Nacho and Joselu celebrate Madrid’s third goal on Saturday (Burak Akbulut/Anadolu via Getty Images)

Expectations and optimism among Madrid fans are sky-high. The lengthy €1billion (£860m; $1.1bn) renovation of their stadium is almost complete, and supporters have been packing into the shiny new structure to cheer their team.

The mood was already jubilant around the Bernabeu on Saturday afternoon, from hours before kick-off. There was an inevitability about the 3-0 home win that followed, even with Cadiz desperate for points in their relegation struggle and Ancelotti rotating again. Back-up creative spark Brahim Diaz was outstanding with a goal and assist, the rested Jude Bellingham scored a few minutes after coming on just past the hour. When club captain Nacho burst forward to set up Joselu for the final goal in added time, the 72,654 crowd rose to their feet chanting ‘Campeones’. On the final whistle, the players stayed on the pitch afterwards to sing and dance and celebrate.

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GO DEEPER

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That was followed a few hours later by another disaster for Barcelona at Catalan neighbours Girona.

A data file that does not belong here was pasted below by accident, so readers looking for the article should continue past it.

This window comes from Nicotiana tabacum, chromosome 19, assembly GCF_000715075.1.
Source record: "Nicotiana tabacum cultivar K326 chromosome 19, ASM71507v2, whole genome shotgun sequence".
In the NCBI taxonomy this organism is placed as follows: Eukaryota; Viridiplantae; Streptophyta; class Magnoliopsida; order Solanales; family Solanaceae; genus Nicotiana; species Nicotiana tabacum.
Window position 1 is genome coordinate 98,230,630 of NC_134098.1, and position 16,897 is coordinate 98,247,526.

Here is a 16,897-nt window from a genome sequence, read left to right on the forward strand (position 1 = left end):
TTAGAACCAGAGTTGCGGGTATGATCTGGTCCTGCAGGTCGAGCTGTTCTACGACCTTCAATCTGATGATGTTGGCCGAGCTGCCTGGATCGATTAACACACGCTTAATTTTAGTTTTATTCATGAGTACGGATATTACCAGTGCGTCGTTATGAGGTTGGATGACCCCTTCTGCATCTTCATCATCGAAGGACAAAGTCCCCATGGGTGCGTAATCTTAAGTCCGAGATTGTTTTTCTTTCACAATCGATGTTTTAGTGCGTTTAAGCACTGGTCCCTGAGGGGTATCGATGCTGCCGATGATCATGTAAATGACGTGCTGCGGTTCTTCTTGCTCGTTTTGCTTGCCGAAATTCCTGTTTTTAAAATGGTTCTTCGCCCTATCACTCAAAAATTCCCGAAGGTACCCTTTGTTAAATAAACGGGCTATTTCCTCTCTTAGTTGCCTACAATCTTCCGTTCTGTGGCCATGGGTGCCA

Barca were 2-1 up with an hour played and could have put the game out of reach but crumbled to a deserved 4-2 defeat. Afterwards, Xavi and club president Joan Laporta raged again about the unfairness of it all, but the consequences of over a decade of really bad decision-making at Barca is coming home to roost.

This is a golden age for Madrid’s fans — and their club look set to strengthen significantly this summer. Everyone at the Bernabeu expects Kylian Mbappe’s arrival from Paris Saint-Germain to finally be confirmed once this season is over, although the history of him changing his mind has kept them cautious.

Brazilian wonderkid Endrick definitely is arriving — and the 18-year-old showed his great promise when scoring at Wembley and the Bernabeu in international friendlies in March. Luka Modric and backup defender Nacho look like they might leave, maybe Dani Ceballos and Joselu too, but high-quality replacements are being lined up, such as Bayern left-back Alphonso Davies and Lille centre-back Leny Yoro.

So Madrid should be even stronger in La Liga next season, having already cruised to this championship with their first-choice goalkeeper Thibaut Courtois and Ancelotti’s preferred centre-back pairing Eder Militao and David Alaba missing most of the season. They have the best defensive record in the division (just 22 conceded after 34 games) and have lost just once in the league, away against city rivals Atletico in September.


Madrid fans celebrating in the city on Saturday night (Diego Radames/Europa Press via Getty Images)

Girona’s surprise title challenge aside (and maybe Xavi’s histrionics), this has not been a very dramatic La Liga season.

For months, it has looked almost certain that Almeria, Granada and Cadiz would be relegated. With four rounds of games to play, the only real jeopardy left is whether in-form Villarreal or that youthful Valencia team might pip Real Betis to seventh and the Europa Conference League spot it brings.